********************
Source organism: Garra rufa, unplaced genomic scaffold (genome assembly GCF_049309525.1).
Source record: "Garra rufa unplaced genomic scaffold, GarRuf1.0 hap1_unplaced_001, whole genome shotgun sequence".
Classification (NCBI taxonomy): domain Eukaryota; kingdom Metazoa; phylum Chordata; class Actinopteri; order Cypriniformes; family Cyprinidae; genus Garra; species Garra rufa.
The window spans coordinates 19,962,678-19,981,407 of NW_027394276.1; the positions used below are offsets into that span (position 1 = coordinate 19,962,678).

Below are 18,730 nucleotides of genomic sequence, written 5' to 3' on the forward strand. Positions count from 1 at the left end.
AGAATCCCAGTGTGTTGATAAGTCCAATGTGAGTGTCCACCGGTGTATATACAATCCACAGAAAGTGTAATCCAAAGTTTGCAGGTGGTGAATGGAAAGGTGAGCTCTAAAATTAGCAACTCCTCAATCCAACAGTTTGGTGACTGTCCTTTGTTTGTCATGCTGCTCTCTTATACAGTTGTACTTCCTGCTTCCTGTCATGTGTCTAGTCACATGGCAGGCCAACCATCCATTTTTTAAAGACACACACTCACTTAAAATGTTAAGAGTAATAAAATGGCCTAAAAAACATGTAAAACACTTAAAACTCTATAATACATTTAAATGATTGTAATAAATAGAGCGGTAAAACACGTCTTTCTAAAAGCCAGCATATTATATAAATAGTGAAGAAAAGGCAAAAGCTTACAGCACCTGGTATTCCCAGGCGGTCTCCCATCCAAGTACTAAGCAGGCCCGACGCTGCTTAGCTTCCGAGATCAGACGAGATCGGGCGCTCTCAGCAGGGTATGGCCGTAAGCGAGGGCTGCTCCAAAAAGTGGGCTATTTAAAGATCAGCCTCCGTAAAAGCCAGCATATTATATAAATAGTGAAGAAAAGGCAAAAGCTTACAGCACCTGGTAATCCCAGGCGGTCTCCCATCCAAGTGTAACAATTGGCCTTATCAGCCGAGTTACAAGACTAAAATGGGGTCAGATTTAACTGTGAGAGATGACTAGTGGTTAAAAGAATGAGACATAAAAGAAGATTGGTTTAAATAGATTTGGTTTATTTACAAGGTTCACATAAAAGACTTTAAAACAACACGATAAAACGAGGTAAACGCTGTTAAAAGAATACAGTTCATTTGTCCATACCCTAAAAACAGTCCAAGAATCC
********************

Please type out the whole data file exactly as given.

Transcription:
Source organism: Garra rufa, unplaced genomic scaffold (genome assembly GCF_049309525.1).
Source record: "Garra rufa unplaced genomic scaffold, GarRuf1.0 hap1_unplaced_001, whole genome shotgun sequence".
Classification (NCBI taxonomy): domain Eukaryota; kingdom Metazoa; phylum Chordata; class Actinopteri; order Cypriniformes; family Cyprinidae; genus Garra; species Garra rufa.
The window spans coordinates 19,962,678-19,981,407 of NW_027394276.1; the positions used below are offsets into that span (position 1 = coordinate 19,962,678).

Below are 18,730 nucleotides of genomic sequence, written 5' to 3' on the forward strand. Positions count from 1 at the left end.
AGAATCCCAGTGTGTTGATAAGTCCAATGTGAGTGTCCACCGGTGTATATACAATCCACAGAAAGTGTAATCCAAAGTTTGCAGGTGGTGAATGGAAAGGTGAGCTCTAAAATTAGCAACTCCTCAATCCAACAGTTTGGTGACTGTCCTTTGTTTGTCATGCTGCTCTCTTATACAGTTGTACTTCCTGCTTCCTGTCATGTGTCTAGTCACATGGCAGGCCAACCATCCATTTTTTAAAGACACACACTCACTTAAAATGTTAAGAGTAATAAAATGGCCTAAAAAACATGTAAAACACTTAAAACTCTATAATACATTTAAATGATTGTAATAAATAGAGCGGTAAAACACGTCTTTCTAAAAGCCAGCATATTATATAAATAGTGAAGAAAAGGCAAAAGCTTACAGCACCTGGTATTCCCAGGCGGTCTCCCATCCAAGTACTAAGCAGGCCCGACGCTGCTTAGCTTCCGAGATCAGACGAGATCGGGCGCTCTCAGCAGGGTATGGCCGTAAGCGAGGGCTGCTCCAAAAAGTGGGCTATTTAAAGATCAGCCTCCGTAAAAGCCAGCATATTATATAAATAGTGAAGAAAAGGCAAAAGCTTACAGCACCTGGTAATCCCAGGCGGTCTCCCATCCAAGTGTAACAATTGGCCTTATCAGCCGAGTTACAAGACTAAAATGGGGTCAGATTTAACTGTGAGAGATGACTAGTGGTTAAAAGAATGAGACATAAAAGAAGATTGGTTTAAATAGATTTGGTTTATTTACAAGGTTCACATAAAAGACTTTAAAACAACACGATAAAACGAGGTAAACGCTGTTAAAAGAATACAGTTCATTTGTCCATACCCTAAAAACAGTCCAAGAATCC